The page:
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By: Chin Shui Hiung(Author), K Ravi Mandalam(Author), Christopher Chin(Author), Tan Sri Datuk Chong Kah Kiat(Foreword By), CL Chan(Contributor)
121 pages, colour & b/w photos, 1 colour map
"7th March. – At 9 A. M. this morning the mercury of the barometer stood at 27,174, the thermometer being 760 in the shade. At noon I packed up and notwithstanding the great fatigue of the preceding day determined to push on towards the great mountain………One of the tribe has agreed to guide us to the highest point known to these people." Thus wrote Hugh Low in his journal on the start of his historic ascent of Mount Kinabalu on 7th of March 1851. His subsequent climb to the summit of the mountain and his discovery of a great many exotic plants on its slopes form a fascinating chapter in the history of pre-colonial Sabah. Today, visitors in tens of thousands climb the mountain every year and stand on the highest point of the peak that bears his name. Few would however realize today, the enormity of the difficulties that Low and other 19th-century explorers after him faced to organize an expedition to the summit of Kinabalu. What was the path that he took to reach the top of the mountain? This has been a subject of interesting speculation in recent years.
In March 2001, exactly 150 years after Hugh Low's historic climb, a band of amateur climbers from the Sabah Society sought to recreate his feat by attempting to retrace his original route to the summit of Kinabalu. The Hugh Low Trail is a narration of the story of this expedition, the selection of the team members, the preparations, the triumphs and tribulations and the surprises in store for this band of adventure seekers. The Hugh Low Trail is profusely illustrated with photographs of scenic locations and wild flora on remote parts of Mount Kinabalu.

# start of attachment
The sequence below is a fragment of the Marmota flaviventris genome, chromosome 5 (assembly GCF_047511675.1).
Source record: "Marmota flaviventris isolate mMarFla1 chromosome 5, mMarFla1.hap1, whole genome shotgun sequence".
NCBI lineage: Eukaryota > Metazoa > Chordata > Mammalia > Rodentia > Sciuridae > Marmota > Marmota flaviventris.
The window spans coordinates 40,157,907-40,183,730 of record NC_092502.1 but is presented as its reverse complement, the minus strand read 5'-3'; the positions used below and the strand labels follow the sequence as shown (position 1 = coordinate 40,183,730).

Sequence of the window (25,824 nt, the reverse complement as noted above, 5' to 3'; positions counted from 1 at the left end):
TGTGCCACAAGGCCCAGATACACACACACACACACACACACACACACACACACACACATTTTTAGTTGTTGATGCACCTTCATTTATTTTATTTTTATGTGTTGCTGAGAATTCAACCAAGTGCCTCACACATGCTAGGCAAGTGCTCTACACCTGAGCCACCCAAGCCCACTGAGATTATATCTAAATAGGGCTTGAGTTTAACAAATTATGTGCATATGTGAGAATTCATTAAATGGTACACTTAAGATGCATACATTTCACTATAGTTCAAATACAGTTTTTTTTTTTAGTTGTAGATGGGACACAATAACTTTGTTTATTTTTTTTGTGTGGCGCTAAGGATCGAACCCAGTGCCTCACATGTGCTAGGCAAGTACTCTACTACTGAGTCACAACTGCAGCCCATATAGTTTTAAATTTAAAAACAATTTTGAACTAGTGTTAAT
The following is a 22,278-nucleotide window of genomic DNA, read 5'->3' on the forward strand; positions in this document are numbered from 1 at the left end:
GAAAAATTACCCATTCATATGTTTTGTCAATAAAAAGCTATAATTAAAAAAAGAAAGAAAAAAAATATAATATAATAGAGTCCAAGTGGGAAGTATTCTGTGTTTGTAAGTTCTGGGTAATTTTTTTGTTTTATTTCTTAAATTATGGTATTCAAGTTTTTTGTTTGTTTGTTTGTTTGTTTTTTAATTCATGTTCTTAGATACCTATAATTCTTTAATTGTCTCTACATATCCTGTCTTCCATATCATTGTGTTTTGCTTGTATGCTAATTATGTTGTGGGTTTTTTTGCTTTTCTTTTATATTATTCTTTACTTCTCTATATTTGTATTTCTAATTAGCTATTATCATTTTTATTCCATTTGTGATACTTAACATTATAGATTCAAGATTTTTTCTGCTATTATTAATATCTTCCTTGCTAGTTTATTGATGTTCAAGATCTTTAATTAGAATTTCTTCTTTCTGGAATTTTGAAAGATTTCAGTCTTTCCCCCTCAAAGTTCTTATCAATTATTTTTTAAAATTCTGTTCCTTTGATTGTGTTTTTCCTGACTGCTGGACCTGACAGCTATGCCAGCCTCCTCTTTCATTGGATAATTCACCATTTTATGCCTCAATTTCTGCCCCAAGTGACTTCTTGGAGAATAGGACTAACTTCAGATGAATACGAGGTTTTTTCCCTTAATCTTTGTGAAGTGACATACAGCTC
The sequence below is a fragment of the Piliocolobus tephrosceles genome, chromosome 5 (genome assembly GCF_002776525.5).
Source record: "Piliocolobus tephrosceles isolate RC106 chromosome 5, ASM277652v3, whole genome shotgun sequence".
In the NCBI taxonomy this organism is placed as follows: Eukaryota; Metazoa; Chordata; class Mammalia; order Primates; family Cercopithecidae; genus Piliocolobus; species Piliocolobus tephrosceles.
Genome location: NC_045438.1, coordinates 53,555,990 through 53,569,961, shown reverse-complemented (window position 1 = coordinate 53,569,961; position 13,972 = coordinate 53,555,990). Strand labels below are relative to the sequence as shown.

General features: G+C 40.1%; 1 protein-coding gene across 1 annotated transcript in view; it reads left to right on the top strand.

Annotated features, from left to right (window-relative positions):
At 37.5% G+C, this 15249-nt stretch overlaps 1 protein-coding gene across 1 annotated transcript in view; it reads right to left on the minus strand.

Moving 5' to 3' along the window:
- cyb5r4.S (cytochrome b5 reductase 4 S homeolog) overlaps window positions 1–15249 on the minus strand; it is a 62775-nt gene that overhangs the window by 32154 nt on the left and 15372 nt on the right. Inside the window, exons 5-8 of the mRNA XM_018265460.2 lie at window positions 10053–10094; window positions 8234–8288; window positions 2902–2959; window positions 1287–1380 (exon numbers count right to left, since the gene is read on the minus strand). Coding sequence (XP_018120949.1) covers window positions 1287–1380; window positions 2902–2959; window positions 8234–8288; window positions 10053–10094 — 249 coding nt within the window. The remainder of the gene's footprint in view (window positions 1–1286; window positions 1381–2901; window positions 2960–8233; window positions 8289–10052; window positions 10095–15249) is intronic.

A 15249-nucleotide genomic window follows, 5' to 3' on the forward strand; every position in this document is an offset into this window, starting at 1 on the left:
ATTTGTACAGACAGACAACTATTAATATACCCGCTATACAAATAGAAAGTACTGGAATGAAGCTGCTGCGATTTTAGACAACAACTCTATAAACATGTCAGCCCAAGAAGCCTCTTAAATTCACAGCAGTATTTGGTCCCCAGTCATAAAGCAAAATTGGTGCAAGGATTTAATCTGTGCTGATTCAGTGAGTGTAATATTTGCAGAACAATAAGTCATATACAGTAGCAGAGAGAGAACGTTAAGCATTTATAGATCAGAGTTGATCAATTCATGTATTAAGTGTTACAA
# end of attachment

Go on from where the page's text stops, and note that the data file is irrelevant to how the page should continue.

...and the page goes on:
Chapter 1. The Mountain and the Man 3
Chapter 2. The Ascent of Kinabalu–Landmark in Mountaineering 17
Chapter 3. The Birth of the Expedition (by Chin Shui Hiung) 25
Chapter 4. The Expedition (by Chin Shui Hiung )31
Chapter 5. Preparations for the Expeditions 85
Chapter 6. The Hugh Low Trail that Wasn’t 93
Chapter 7. A Tale of Two Trails 115
A Glossary of Place Names 119
The Authors 120
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On behalf of Parque Nacional Nahuel Huapi I would like to thank NHBS. The book will be very useful for my students.
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